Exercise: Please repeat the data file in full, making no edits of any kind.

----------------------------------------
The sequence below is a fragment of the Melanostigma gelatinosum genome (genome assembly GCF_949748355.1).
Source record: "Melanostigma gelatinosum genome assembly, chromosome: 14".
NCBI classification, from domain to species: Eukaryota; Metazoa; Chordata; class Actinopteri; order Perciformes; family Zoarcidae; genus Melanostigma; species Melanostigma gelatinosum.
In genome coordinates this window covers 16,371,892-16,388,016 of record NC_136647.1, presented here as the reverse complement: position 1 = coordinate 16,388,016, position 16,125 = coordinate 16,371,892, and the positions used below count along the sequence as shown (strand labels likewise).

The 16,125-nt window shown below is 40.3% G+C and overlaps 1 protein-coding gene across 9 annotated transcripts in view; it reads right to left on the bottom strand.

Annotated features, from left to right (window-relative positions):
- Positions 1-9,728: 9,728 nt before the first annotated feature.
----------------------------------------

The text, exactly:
The sequence below is a fragment of the Melanostigma gelatinosum genome (genome assembly GCF_949748355.1).
Source record: "Melanostigma gelatinosum genome assembly, chromosome: 14".
NCBI classification, from domain to species: Eukaryota; Metazoa; Chordata; class Actinopteri; order Perciformes; family Zoarcidae; genus Melanostigma; species Melanostigma gelatinosum.
In genome coordinates this window covers 16,371,892-16,388,016 of record NC_136647.1, presented here as the reverse complement: position 1 = coordinate 16,388,016, position 16,125 = coordinate 16,371,892, and the positions used below count along the sequence as shown (strand labels likewise).

The 16,125-nt window shown below is 40.3% G+C and overlaps 1 protein-coding gene across 9 annotated transcripts in view; it reads right to left on the bottom strand.

Annotated features, from left to right (window-relative positions):
- Positions 1-9,728: 9,728 nt before the first annotated feature.